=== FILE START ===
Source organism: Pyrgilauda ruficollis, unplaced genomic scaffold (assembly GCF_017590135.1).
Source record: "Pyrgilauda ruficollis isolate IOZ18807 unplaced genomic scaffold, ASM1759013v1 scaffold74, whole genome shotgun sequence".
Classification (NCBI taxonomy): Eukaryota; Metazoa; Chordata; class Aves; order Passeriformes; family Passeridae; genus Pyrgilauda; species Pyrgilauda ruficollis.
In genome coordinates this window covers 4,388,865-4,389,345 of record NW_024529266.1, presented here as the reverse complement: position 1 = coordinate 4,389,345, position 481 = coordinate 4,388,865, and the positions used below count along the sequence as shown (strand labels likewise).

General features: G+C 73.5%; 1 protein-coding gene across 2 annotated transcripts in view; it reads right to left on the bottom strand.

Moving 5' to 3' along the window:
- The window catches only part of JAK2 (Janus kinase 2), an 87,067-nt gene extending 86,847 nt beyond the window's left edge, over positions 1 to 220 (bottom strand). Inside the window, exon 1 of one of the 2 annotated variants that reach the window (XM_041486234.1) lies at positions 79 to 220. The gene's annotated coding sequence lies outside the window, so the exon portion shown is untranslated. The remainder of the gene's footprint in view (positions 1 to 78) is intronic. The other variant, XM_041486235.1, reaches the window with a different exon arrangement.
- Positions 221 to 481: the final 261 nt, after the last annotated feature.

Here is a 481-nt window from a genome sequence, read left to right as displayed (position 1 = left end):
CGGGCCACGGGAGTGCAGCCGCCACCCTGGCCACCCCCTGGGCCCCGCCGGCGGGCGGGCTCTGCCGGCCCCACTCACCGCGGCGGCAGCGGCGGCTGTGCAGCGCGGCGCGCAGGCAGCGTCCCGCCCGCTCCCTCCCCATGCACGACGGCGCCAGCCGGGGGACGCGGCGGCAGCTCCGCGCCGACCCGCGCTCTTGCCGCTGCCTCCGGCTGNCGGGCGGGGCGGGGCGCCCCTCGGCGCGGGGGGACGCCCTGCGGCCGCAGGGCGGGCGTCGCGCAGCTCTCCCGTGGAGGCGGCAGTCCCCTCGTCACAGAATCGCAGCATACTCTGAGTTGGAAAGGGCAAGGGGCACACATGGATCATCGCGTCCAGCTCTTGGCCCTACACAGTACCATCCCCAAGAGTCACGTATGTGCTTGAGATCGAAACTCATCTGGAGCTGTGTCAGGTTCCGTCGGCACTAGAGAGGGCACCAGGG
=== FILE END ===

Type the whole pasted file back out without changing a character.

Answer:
Source organism: Pyrgilauda ruficollis, unplaced genomic scaffold (assembly GCF_017590135.1).
Source record: "Pyrgilauda ruficollis isolate IOZ18807 unplaced genomic scaffold, ASM1759013v1 scaffold74, whole genome shotgun sequence".
Classification (NCBI taxonomy): Eukaryota; Metazoa; Chordata; class Aves; order Passeriformes; family Passeridae; genus Pyrgilauda; species Pyrgilauda ruficollis.
In genome coordinates this window covers 4,388,865-4,389,345 of record NW_024529266.1, presented here as the reverse complement: position 1 = coordinate 4,389,345, position 481 = coordinate 4,388,865, and the positions used below count along the sequence as shown (strand labels likewise).

General features: G+C 73.5%; 1 protein-coding gene across 2 annotated transcripts in view; it reads right to left on the bottom strand.

Moving 5' to 3' along the window:
- The window catches only part of JAK2 (Janus kinase 2), an 87,067-nt gene extending 86,847 nt beyond the window's left edge, over positions 1 to 220 (bottom strand). Inside the window, exon 1 of one of the 2 annotated variants that reach the window (XM_041486234.1) lies at positions 79 to 220. The gene's annotated coding sequence lies outside the window, so the exon portion shown is untranslated. The remainder of the gene's footprint in view (positions 1 to 78) is intronic. The other variant, XM_041486235.1, reaches the window with a different exon arrangement.
- Positions 221 to 481: the final 261 nt, after the last annotated feature.

Here is a 481-nt window from a genome sequence, read left to right as displayed (position 1 = left end):
CGGGCCACGGGAGTGCAGCCGCCACCCTGGCCACCCCCTGGGCCCCGCCGGCGGGCGGGCTCTGCCGGCCCCACTCACCGCGGCGGCAGCGGCGGCTGTGCAGCGCGGCGCGCAGGCAGCGTCCCGCCCGCTCCCTCCCCATGCACGACGGCGCCAGCCGGGGGACGCGGCGGCAGCTCCGCGCCGACCCGCGCTCTTGCCGCTGCCTCCGGCTGNCGGGCGGGGCGGGGCGCCCCTCGGCGCGGGGGGACGCCCTGCGGCCGCAGGGCGGGCGTCGCGCAGCTCTCCCGTGGAGGCGGCAGTCCCCTCGTCACAGAATCGCAGCATACTCTGAGTTGGAAAGGGCAAGGGGCACACATGGATCATCGCGTCCAGCTCTTGGCCCTACACAGTACCATCCCCAAGAGTCACGTATGTGCTTGAGATCGAAACTCATCTGGAGCTGTGTCAGGTTCCGTCGGCACTAGAGAGGGCACCAGGG